Predicting nurse burnout from demands and resources in three acute care hospitals under different forms of ownership: a cross-sectional questionnaire survey.Int J Nurs Stud. 2009 Jan; 46(1):95-106.IJ
Health care organizations have changed dramatically over the last decades, with hospitals undergoing restructurings and privatizations.
The aim of this study is to enhance the understanding of the origin and prevalence of burnout in health care by investigating factors in the psychosocial work environment and comparing three Swedish emergency hospitals with different types of ownership.
A cross-sectional design was used.
We selected a total sample of 1800 registered nurses from three acute care hospitals, one private for-profit, one private non-profit and one publicly administered. A total of 1102 questionnaires were included in the analyses.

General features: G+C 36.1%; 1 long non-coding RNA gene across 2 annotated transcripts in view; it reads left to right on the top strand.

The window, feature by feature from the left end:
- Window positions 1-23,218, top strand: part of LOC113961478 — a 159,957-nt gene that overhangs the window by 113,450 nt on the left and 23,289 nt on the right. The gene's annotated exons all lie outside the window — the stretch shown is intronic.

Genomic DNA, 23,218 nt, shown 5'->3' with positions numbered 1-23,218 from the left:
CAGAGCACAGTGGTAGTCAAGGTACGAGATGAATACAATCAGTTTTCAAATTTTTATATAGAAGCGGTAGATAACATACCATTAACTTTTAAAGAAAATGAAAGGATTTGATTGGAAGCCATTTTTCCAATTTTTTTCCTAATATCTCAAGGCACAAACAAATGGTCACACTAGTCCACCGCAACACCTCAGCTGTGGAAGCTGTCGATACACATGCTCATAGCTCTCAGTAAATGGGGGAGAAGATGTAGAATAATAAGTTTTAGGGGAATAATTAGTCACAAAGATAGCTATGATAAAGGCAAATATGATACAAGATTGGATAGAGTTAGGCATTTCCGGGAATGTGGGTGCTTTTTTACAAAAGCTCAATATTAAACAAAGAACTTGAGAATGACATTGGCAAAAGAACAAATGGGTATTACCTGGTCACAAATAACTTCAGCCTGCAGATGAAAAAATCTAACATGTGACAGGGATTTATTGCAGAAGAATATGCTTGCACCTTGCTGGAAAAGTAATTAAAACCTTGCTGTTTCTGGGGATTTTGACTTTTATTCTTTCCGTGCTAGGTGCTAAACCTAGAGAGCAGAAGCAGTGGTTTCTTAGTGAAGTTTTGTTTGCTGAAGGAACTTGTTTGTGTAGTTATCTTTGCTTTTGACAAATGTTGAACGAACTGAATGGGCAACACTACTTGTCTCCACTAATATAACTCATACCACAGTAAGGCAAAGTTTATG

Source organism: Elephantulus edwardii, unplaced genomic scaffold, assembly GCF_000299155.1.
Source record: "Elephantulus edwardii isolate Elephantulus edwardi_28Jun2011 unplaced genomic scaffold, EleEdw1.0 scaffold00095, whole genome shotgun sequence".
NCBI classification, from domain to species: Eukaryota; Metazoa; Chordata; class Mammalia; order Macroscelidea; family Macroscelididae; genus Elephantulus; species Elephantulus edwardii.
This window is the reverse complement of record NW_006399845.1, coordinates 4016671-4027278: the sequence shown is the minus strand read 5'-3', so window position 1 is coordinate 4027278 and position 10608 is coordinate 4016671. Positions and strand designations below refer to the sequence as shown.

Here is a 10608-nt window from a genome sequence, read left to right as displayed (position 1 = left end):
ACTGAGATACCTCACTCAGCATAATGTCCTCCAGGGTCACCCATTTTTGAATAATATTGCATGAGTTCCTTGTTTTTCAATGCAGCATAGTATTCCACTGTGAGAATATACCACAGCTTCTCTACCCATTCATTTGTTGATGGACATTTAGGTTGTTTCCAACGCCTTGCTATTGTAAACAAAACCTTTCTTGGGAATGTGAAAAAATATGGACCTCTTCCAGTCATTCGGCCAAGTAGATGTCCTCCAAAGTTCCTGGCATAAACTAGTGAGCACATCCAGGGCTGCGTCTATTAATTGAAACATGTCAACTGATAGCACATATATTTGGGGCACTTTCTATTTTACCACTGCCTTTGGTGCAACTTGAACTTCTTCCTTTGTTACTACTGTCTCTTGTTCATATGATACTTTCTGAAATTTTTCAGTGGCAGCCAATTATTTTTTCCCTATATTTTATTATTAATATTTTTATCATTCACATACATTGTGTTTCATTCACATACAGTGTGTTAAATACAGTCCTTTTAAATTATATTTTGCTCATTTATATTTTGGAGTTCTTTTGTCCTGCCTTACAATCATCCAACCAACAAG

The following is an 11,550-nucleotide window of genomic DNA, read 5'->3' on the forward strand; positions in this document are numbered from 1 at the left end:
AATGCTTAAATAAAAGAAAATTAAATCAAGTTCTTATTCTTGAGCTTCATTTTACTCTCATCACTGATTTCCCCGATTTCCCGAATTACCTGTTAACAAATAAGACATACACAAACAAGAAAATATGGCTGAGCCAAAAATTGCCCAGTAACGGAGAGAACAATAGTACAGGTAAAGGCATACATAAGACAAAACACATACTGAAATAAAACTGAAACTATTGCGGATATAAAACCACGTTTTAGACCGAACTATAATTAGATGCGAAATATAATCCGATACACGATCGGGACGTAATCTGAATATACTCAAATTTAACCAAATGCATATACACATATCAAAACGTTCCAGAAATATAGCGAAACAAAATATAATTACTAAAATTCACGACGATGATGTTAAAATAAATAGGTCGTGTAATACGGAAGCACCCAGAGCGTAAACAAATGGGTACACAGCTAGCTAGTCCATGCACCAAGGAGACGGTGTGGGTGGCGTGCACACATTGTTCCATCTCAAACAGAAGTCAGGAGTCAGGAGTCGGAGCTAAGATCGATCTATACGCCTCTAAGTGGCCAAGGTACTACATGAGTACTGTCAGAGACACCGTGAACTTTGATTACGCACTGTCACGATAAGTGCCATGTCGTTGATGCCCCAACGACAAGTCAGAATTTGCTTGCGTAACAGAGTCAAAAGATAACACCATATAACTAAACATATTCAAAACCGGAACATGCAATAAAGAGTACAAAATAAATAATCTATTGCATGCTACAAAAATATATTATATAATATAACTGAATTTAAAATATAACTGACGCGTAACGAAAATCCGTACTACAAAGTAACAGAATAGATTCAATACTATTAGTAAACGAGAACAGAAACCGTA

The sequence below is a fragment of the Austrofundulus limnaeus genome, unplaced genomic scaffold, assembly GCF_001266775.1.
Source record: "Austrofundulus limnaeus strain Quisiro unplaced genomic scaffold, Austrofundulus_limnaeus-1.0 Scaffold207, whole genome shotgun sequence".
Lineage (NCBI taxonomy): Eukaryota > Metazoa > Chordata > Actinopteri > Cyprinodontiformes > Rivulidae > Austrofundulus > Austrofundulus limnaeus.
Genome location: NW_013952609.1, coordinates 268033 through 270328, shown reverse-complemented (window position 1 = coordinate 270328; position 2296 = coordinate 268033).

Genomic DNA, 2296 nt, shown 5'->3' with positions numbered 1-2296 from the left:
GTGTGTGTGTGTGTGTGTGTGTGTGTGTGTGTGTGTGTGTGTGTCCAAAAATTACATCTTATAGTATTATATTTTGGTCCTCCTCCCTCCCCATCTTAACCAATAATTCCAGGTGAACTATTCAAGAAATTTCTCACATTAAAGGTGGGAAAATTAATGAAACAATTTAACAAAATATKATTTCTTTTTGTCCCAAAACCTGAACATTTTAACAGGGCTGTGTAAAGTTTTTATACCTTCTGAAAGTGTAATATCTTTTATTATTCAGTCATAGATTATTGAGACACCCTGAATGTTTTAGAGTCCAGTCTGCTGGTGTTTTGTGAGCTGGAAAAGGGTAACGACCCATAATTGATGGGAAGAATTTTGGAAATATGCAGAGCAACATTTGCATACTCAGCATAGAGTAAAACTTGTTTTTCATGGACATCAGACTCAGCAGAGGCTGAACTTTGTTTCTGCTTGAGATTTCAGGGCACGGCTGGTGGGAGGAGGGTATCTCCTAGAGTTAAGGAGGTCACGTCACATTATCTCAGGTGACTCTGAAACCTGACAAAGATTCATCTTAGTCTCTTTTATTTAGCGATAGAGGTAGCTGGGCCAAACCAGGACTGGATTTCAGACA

The examined ownership types were a private for-profit, a private non-profit and a traditional publicly administered hospital. All were situated in the Stockholm region, Sweden.
Data were collected by questionnaires using validated instruments, in accordance with the Job Demands-Resources Model and Maslach's Burnout Inventory. Descriptive statistics, correlation analyses, multivariate covariance analyses and multiple regression analyses were conducted.
The results showed that the burnout levels were the highest at the private for-profit hospital and lowest at the publicly administered hospital. However, in contrast to expectations the demands were not higher overall at the for-profit organization or lowest at the public administration unit, and overall, resources were not better in the private for-profit or worse at the publicly administered hospital. Multiple regression analyses showed that several of the demands included were related to higher burnout levels. Job resources were linked to lower burnout levels, but not for all variables.
Profit orientation in health care seems to result in higher burnout levels for registered nurses compared to a publicly administered hospital. In general, demands were more predictive of burnout than resources, and there were only marginal differences in the pattern of predictors across hospitals.